Sunday, March 28, 2010

Week 12: Adam's Double or Nothing Repeater

Just came back from a meetup and learned a great new trick for this week. Adam showed me a nice double or nothing repeater that incorporates one of my favourite moves, an intercept.

The difficulty in this trick lies in doing it smoothly enough to not snag. There's a whole lot of places where the yoyo could come zipping back at your hands. So if you're learning this one, I'd suggest starting with a dead yoyo, or a VERY unresponsive one.

Week 11: Boing Combo From Moloko Velvet

In the middle of Crackout's excellent video Moloko Velvet, is a fantastic looking boing combo. It's got a bit of slack, and some GT play, making it an instant classic in my books. I actually had to learn over-under boing for this trick. I don't know why, had never thought to learn it. That in itself might not make a good posting, so I've decided to do the entire trick.

The only part with any real difficulty is getting the transition from regular boing to GT boing perfect. It's quite easy to miss that string. Obviously the frontstyle revolution is easy to miss, but that's a matter of practice.

Really like this trick, how you do too.

Week 10: Slack Repeater from Kinetics

This is one of my facourite repeaters, I was watching Sebastian Brock's Kinetics video and was struck by a really nice and smooth repeater near the end of the video. I fell in love with it and just had to learn it. It almost looks like an alpha-style trick that Doc Pop would do. I don't think I've got quite that flair for it yet, but I'm working on it.

The hardest part of this trick, technically, is to land that slack move over and over consistently, always in the same way. It's also a bit of a mental trick, in that you need to remeber the direction changes. Many times during learning it did I spin the yoyo the wrong way.

All in all, it's an excellent trick, decently easy, and a lot of fun. I highly recommend everyone learn it.

Monday, March 8, 2010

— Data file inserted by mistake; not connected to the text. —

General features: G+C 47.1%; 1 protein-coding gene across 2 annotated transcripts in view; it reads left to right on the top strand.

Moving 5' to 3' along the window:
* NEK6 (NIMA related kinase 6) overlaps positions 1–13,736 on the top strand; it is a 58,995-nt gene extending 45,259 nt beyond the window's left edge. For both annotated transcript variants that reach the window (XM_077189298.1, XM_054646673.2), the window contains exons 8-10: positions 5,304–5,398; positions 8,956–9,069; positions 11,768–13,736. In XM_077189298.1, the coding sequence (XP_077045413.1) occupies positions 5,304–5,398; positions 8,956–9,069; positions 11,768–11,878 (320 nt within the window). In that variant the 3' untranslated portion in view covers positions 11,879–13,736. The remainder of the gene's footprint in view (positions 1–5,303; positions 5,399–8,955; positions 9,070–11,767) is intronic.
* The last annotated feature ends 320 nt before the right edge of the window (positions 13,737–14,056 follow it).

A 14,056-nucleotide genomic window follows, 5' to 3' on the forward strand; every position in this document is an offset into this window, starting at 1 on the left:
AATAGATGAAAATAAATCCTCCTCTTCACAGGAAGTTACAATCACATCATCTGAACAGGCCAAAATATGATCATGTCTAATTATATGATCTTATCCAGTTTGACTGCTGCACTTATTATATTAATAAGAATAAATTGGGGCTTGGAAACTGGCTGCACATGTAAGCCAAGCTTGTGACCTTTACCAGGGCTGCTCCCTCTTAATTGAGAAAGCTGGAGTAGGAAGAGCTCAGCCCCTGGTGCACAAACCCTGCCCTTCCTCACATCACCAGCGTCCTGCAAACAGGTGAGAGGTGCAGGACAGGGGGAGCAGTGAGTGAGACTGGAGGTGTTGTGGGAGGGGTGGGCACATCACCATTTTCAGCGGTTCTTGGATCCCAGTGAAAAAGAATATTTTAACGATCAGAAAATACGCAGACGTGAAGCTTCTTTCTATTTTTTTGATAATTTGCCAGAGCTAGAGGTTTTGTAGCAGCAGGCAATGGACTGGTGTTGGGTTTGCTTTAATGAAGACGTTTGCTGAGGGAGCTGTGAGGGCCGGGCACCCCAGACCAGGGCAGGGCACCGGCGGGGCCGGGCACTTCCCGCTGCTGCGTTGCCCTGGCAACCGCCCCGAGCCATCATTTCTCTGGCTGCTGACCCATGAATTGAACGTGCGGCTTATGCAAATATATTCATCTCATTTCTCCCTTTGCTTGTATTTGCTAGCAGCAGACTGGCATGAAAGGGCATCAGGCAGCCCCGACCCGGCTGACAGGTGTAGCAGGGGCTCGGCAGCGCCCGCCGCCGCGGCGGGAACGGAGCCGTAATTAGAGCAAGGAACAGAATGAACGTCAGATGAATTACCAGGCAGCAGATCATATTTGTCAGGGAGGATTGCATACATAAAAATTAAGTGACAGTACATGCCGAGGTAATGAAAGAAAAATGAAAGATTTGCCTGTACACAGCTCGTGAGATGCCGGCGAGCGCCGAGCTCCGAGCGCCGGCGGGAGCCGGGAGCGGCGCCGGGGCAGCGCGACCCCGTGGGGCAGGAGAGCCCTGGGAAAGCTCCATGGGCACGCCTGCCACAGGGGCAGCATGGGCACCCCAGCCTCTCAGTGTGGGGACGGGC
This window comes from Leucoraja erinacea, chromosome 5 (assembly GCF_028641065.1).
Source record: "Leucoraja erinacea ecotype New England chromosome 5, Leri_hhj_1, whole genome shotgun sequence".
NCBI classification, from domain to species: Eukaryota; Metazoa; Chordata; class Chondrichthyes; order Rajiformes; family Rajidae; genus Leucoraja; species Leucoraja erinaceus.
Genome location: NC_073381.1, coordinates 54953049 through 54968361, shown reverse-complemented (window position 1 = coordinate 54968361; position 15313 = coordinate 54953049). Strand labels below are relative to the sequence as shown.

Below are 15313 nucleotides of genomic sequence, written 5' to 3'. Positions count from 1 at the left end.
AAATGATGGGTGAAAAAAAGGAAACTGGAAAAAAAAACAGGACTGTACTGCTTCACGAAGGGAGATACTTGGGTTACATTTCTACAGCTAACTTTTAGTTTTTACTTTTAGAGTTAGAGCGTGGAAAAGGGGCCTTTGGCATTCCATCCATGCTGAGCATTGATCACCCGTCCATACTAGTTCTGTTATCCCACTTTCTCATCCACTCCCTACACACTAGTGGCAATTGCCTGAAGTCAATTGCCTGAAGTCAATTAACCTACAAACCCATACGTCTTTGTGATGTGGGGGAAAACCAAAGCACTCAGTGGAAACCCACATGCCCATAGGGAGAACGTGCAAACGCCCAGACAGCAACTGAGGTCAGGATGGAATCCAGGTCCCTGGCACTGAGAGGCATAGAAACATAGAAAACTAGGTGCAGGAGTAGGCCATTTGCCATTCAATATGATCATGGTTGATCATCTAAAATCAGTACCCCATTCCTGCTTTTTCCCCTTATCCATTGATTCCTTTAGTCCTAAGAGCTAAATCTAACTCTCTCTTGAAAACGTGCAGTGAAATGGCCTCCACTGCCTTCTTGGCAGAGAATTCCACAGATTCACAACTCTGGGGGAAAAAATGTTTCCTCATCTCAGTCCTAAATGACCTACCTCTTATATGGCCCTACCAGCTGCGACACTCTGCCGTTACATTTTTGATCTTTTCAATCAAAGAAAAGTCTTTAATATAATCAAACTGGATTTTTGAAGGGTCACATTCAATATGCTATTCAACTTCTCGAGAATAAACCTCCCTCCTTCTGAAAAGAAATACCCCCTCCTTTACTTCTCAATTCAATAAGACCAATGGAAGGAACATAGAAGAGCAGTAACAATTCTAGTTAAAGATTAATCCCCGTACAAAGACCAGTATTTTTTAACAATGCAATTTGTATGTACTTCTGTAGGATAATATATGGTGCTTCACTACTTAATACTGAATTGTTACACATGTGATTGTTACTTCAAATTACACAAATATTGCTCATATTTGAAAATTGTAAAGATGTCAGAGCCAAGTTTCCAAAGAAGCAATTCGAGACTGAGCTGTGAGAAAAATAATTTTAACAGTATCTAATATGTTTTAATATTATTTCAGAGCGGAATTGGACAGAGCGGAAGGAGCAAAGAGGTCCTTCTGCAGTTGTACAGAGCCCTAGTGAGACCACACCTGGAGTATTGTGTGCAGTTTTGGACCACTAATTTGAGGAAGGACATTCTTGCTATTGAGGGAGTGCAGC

Week 9: Reverse Suicide

Trick for this week is another simple one as I'm once again gearing up for a very complicated combo. Actually two of them, we'll see which one I master first.

I saw this move in Unagi and immediately knew I wanted to do it. Basically, it's the reverse of a one-handed suicide, hence, reverse suicide (not sure of the real name). In a normal one-handed suicide, you throw the yoyo under your throwhand, it goes above your throw hand, and you catch the look with your throw hand's thumb. This is in fact exactly the opposite. You start from a trapeze around your thumb, rotate the yoyo above your throw hand, it goes below your throw hand, and you catch it with your non-throw-hand index finger.

Pretty simple in theory, fairly difficult in practice. The hard part is the timing for letting go of the loop. Too early, and you'll end up dropping the yoyo or binding, too late and the yoyo will go the wrong direction. Once you nail it, it'll feel awesome.

I've included two shots of me doing it in the video, just because it's hard to capture on camera without some sort of slow mo. I'll look into that, but for now, two shots will have to do.

Friday, March 5, 2010

Week 8: Second Trick from Unagi

Well, for the first time since I've started this blog, I'm showing a trick whose name I don't know. It's the second trick in Crackout's Unagi video. The trick starts around 27 seconds in to the video.

This is a pretty awesome tricks for a lot of reasons. Firstly, it's a trick by Crackout that Raytsh hasn't made a tutorial for. Secondly, it starts with a rejection and goes straight into some chopsticks, that takes some balls. Lastly, then last bit with the slack is totally epic and an excellent example of directly manipulating the slack. If done properly it really shows control over both the string and yoyo.

Honestly, if you know how to do all of the individual parts this trick isn't too hard to learn. The beginning rejection is really easy to do if you've ever tried to learn figure 9 (interestingly enough that trick is based off a fighter jet maneuver). In fact you've probably done it accidentally more times than you'd like. The slack just takes some practice to get right and isn't that complicated. The hardest part of the trick is really getting the finger positioning right to do the two pops over your throw hand.

All in all, an awesome trick. I guess I should ask Crackout if the trick has a name.